Terpinolene: What Is This Cannabis Terpene?
Cannabis, Hemp, and Terpinolene
If you keep up on the ongoing cannabis research, there's a lot to learn! One compound that keeps coming up as high-interest is terpinolene, one of the many possible terpenes found in hemp. But what is terpinolene?
Cannabis strains are made up of a variety of terpenes. Terpinolene is one of the less common "standard" terpenes, dominant in about one of ten strains. It's uplifting and calming, and possibly a bit sedative. It can be found in many other plants as well, and has notes of citrus, flowers, and pine.
So what is a terpene, anyway, and why is terpinolene so interesting? Where can you find it, aside from cannabis? What are the effects, and benefits, of terpinolene? Keep reading and we'll break down everything there is to know. Even among the hundreds of cannabis compounds, terpinolene is a stand out!
What Is Terpinolene?
What is terpinolene? To answer this, let's back up for some real quick science. The cannabis plant produces hundreds of different compounds, including well-known compounds like CBD and CBG, other cannabinoids, and terpenes. When all these assorted "ingredients" come together in a full spectrum product, they play off each other to create the best experience and results (and create the entourage effect).
If you buy a product that isn't full spectrum, some of these compounds have been mechanically stripped away. As a result, what you're getting may not be what you expect, or have the same benefits as cannabis that comes to you in a more natural state.
Now, terpinolene is one of the possible terpenes. Terpenes are what gives cannabis its flavor profile. Terpenes are present in other plants, such as linalool in lavender or limonene in lemon, lime, orange and grapefruit. They don't just smell nice - research is showing that they're medicinal powerhouses with a range of therapeutic effects.
Terpinolene is often present in only small amounts in cannabis. While individual strains may contain a blend of as many as 100 different terpenes, terpinolene may be the least-common among the "standard terps".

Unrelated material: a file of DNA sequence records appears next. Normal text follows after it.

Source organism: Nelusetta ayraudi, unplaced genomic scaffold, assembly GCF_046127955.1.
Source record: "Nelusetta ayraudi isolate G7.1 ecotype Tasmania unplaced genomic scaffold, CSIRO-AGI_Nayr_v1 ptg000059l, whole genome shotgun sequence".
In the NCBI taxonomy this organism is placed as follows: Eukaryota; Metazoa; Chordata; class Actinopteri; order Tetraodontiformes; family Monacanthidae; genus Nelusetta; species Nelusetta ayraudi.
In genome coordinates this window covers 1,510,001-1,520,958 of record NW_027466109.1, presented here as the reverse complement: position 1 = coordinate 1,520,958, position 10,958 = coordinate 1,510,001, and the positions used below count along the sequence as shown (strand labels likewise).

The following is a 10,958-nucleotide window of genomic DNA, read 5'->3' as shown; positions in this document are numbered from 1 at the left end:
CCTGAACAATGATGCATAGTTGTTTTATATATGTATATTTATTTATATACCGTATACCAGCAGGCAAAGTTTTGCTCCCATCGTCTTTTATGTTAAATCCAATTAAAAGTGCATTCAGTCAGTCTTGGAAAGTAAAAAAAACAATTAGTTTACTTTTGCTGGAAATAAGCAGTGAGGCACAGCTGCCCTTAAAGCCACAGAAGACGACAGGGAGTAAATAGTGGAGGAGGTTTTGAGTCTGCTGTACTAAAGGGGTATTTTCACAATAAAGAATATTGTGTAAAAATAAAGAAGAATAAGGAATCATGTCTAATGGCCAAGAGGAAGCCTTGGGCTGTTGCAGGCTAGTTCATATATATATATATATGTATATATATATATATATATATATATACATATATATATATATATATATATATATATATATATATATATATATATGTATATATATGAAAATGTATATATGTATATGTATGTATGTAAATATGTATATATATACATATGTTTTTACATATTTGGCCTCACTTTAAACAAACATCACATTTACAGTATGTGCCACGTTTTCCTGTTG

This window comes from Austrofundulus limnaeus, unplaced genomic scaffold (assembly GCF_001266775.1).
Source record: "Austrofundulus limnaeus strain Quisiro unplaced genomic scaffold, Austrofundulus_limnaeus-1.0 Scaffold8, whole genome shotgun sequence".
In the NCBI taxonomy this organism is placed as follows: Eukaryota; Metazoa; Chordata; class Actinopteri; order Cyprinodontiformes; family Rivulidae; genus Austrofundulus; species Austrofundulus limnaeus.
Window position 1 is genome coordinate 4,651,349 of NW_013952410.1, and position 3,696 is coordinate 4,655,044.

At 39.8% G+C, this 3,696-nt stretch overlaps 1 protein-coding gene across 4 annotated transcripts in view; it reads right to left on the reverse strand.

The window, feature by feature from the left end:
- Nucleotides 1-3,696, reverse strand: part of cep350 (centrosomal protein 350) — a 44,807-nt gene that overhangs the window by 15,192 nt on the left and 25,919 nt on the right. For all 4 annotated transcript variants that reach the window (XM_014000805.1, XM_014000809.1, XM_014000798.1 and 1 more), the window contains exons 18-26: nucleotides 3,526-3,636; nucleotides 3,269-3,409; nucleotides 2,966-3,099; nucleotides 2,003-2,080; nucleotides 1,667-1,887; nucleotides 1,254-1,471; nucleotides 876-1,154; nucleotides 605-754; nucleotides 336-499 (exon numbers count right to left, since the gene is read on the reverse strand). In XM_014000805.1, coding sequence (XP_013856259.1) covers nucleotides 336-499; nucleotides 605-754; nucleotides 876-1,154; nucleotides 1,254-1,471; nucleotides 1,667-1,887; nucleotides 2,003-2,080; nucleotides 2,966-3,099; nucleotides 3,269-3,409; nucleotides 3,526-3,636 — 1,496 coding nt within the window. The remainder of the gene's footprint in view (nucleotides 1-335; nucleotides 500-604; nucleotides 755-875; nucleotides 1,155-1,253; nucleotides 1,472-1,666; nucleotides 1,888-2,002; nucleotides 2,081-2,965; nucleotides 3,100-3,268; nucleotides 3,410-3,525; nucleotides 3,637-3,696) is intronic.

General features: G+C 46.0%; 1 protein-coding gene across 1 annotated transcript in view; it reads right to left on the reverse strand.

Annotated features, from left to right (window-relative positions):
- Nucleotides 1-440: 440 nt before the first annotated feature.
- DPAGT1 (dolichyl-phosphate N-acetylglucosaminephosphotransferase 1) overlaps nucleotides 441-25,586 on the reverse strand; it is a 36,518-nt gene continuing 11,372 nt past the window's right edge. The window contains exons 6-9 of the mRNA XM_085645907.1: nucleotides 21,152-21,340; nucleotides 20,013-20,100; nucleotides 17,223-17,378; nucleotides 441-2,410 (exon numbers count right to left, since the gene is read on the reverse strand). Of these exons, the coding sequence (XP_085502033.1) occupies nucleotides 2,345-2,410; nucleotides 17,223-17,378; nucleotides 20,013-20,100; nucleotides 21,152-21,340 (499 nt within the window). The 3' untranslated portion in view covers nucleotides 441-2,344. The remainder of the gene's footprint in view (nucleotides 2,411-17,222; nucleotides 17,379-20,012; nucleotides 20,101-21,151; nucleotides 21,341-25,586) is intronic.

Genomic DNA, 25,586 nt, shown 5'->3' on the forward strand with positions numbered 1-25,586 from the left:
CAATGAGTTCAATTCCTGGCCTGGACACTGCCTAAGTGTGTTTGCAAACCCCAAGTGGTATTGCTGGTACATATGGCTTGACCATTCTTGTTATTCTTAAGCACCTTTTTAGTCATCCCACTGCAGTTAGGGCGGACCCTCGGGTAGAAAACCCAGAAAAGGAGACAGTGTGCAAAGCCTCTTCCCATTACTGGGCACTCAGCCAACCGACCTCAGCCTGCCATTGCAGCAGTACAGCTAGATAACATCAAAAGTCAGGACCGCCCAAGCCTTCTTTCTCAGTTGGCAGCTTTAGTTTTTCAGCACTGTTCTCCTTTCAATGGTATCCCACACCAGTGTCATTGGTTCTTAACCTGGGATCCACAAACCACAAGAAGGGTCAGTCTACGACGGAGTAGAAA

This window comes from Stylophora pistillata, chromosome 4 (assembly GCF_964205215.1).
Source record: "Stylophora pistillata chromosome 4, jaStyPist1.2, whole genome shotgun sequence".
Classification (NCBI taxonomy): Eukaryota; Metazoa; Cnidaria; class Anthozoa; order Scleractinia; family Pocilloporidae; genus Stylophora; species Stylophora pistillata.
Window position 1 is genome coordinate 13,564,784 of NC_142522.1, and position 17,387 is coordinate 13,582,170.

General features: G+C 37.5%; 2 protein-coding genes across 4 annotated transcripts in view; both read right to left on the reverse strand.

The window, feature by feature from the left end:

Terpinolene creates an entire bouquet of smells. It's noticeably citrus and flowery, but there's a hint of herbs and a woodsy pine aroma as well. It exists in more than just cannabis - you can also find terpinolene in parsnips, sage, nutmeg, cumin, and even apples.
In most strains, terpinolene is just one small piece in a mixture of assorted terpenes. However, about one in ten strains is considered terpinolene dominant. These strains are mostly thought to have an uplifting, mood-enhancing effect.
You can find terpinolene equally in Sativa, Indica, or hybrid cannabis. Interestingly, high CBD strains can be hard to find - primarily because cannabis growers were typically focused on high THC content before the 2018 farm bill helped promote the breeding of smokable hemp.
You can expect terpinolene to have a moderately sedative effect, though this may not always be true. Cannabis effects are a complicated combination of all the different elements and terpenes present, so there's no "hard and fast" rule that's always true.
Like most things in the cannabis world, there isn't enough research yet to draw conclusive results. But studies have shown that terpinolene seems to have antiseptic, antibacterial and antifungal properties. For this reason, you'll commonly find it in cleaning agents and soaps.
It may help prevent coronary heart disease, and help relieve cardiovascular disease. Terpinolene can also aid against hypertension.
Other benefits include a positive effect on restless leg syndrome, insomnia, and anxiety or panic attacks. Some people have reported using smokable hemp high in terpinolene to deal with migraines.
One significant use for terpinolene was found in a 2013 study that showed it may help prevent the growth of cancer cells. The study examined the impact on brain tumor cells, finding that it also helped prevent damage from inflammation.
It may also help to repel pests - try smoking it at camp to relax and repel mosquitos! Terpinolene already is featured in many insect repellants.
As always, we are cannabis experts, not medical professionals. This information should not be used to diagnose or treat any medical conditions. It does not replace appropriate medical care. Please consult your doctor with any questions or concerns.